"Labeling America" mainly features
Cigar Box labels, the subtitle, "The
Story of George Schlegel Lithographers
1849-1971", tells us that the Schlegel
Lithographers were very instrumental in many other forms of advertising art.
Over 600 rare cigar box label images are featured in this very informative book; all in vivid color. "Labeling
America" gives a good overview of the stone lithographic art process. Today's printing cannot match the beauty of the limestone lithography of yesteryear.
Pages 156 through 208 outline the progression of label art from the 1880s through 1959. Actually, I found it hard to put this book down and I pick it up again and again. It isfantastic! All lovers of cigar label art need to add this book to their libraries.
The Grossman Lithography
Collection is now housed at the
Winterthur Museum in Delaware and is open to the public.
You won't regret adding this book to your collection.
It might be hard to believe, given today's strict smoking regulations, that cigar advertising was once everywhere. But for those of us who appreciate the artwork as part of the cigar experience, box art from the golden age has been collected in Labeling America: Popular Culture on Cigar Box Labels by John Grossman (Fox Chapel Publishing, 320pp.)
Labeling America is a visual history of label art printed from 1849-1971 by three generations of the Schlegel family. George Schlegel Lithographers was one of the premiere American companies producing artwork for cigar boxes of the time, and this volume collects a wide and vivid sample of the artwork they produced.
Grossman applies his expert knowledge in an approachable but informative history of the rise and fall of lithography and how the cigars of yesteryear connected with the artwork.
The book traces the evolution of cigar advertising through trial and error, offering forgiving evaluations of a pioneering industry: "Some of the imagery now seems quaint, naïve, even odd. Yet the beginning of familiar advertising themes can be seen, such as the portrayal of famous men and women on the labels, with or without their permission, suggesting product endorsement and use."
The reprints in this book (which retails for $39.95) are actually from the John and Carolyn Grossman collection, which is on display at the du Pont estate Winterthur in Brandywine Valley, Delaware.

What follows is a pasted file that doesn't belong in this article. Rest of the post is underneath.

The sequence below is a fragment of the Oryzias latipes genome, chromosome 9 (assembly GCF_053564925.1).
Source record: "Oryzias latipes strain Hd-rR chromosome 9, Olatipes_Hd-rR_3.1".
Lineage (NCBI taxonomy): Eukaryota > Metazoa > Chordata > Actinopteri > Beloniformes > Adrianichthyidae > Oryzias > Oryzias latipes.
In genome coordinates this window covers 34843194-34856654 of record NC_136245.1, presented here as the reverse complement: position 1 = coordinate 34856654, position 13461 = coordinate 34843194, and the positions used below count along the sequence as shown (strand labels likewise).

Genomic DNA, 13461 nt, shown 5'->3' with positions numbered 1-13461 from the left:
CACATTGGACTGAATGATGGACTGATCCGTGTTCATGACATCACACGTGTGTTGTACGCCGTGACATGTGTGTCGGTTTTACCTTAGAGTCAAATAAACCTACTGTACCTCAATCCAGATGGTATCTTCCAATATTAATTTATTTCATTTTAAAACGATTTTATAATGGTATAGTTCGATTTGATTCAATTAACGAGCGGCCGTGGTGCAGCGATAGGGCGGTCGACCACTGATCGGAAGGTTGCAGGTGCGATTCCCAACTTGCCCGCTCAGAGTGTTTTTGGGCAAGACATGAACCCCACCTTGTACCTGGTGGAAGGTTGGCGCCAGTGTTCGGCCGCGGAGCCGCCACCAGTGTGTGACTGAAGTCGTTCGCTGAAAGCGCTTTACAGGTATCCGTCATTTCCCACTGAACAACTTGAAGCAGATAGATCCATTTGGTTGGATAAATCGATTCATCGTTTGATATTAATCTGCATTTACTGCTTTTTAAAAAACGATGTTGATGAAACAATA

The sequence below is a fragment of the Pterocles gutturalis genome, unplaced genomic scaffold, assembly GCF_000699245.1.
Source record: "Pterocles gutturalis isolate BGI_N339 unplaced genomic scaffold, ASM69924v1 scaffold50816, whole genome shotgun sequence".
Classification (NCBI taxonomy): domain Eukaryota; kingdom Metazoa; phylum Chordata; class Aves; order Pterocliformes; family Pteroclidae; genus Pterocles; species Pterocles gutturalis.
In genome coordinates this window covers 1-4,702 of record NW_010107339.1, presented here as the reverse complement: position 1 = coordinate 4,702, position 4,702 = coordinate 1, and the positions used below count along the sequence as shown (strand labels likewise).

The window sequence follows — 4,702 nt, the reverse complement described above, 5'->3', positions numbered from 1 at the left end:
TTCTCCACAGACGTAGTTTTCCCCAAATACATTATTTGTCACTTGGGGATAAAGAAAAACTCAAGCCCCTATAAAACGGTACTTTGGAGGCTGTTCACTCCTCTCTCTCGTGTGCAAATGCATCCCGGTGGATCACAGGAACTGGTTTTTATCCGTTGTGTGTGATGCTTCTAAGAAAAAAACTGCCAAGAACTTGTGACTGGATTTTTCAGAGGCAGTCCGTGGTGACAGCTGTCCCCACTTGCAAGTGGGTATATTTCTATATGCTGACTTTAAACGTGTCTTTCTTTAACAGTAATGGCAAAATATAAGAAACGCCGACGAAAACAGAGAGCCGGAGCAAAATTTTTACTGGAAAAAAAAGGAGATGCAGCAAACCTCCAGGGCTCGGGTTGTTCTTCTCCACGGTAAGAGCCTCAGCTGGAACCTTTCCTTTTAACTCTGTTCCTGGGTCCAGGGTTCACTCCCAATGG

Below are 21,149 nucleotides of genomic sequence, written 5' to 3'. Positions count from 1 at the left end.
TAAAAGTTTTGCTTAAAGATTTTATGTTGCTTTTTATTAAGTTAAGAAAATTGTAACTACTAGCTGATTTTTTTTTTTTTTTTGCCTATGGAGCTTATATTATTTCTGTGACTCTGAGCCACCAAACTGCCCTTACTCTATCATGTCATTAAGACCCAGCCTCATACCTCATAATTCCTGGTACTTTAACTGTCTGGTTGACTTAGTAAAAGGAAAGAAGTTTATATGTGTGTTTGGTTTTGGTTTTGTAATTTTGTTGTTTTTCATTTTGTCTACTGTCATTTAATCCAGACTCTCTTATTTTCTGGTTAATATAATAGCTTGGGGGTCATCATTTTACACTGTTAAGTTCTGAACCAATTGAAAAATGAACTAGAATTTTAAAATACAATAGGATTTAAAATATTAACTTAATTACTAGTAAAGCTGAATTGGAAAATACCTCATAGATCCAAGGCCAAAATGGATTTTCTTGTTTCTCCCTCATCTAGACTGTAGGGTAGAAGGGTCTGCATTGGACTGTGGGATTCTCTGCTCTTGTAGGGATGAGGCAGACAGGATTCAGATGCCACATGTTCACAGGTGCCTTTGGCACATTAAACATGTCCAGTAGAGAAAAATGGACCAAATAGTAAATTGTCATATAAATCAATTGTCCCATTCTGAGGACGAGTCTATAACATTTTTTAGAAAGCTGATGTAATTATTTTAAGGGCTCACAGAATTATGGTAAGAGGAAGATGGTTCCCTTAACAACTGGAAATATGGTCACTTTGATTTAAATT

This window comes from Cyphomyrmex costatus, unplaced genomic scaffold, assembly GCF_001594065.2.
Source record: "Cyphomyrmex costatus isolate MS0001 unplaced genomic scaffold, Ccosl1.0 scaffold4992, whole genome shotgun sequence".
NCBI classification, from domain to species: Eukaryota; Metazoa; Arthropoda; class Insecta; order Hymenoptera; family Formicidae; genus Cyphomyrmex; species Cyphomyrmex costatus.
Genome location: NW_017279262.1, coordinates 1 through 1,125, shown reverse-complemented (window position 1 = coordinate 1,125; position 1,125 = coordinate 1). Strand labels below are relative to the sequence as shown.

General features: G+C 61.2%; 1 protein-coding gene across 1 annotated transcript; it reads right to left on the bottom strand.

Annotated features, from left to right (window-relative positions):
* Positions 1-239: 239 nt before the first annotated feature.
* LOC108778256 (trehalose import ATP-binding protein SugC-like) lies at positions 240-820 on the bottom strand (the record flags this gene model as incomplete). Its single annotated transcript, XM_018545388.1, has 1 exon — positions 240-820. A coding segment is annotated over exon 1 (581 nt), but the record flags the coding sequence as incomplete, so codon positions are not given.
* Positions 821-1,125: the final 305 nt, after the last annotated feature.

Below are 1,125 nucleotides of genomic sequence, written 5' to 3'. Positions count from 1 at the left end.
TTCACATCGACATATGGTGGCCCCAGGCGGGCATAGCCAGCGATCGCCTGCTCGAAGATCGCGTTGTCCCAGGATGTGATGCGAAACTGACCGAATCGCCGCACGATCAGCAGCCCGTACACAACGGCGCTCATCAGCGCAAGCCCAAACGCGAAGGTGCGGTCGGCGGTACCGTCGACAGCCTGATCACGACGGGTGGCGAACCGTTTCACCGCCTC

John Grossman's painstaking work in authoring this volume makes for a pleasant read whether you're flipping through the decades of artwork, or reading it cover to cover, absorbing the history of a printing dynasty and a bygone era's elegant tobaccania.
From the mid-19th century, when color printing became economical, retail businesses and manufacturers of all kinds used it to sell their goods. Few industries were as enthusiastic about color reproduction (particularly chromo lithography, or "printing in colors from stones") as American cigar makers. The most prolific creator of cigar box labels was a family-owned printing company that changed names several times but was run by four successive generations of men named George Schlegel, who produced hundreds of cigar box labels, box trimmings, flaps and bands. Their immense output is featured in John Grossman's LABELING AMERICA: Popular Culture on Cigar Box Labels (Fox Chapel, $39.95).
The John and Carolyn Grossman Collection of chromo lithography, housed at the Winterthur Museum in Delaware, includes 250,000 specimens of this early and often exquisite form of color printing - the high-definition medium of its day. The Schlegel archive's original art, proofs, embossing dies and litho stones are abundantly represented in this splendidly printed book. But the art is not the only point of interest. The text offers a brief history of how graphic design evolved from a sideline of printing into an integral profession. Among the most popular promotional genres, cigar labeling expanded throughout the late 19th century. "The popularity of cigars was big, but many of the cigar manufacturers were small," Grossman says of their inability to make custom labels. "The lithographers responded by creating myriad stock designs and titles that could be ordered by number." Schlegel's line of "sample labels" began in the 1880s, and many shown in the book are unaffiliated with any particular manufacturer.
The art themes run the gamut from exotica (Monkey Brand) to erotica (Art Club, featuring a naked rump), from historical (Gettysburg) to hysterical (Tampa Fad, with a rooster smoking a cigar), from celebratorial (Mark Twain) to educational (Vassar Girl). Only a few are purely decorative. And some, like one titled "Two Friends" showing a woman shaking hands with a St. Bernard, are nonsensical. Yet all in all, they are amazing examples of commercial art.
For anyone interested in printing history or aesthetic ephemera, not to mention cigar box art, this is a jewel of a book.
Ran a 4-page excerpt from Labeling America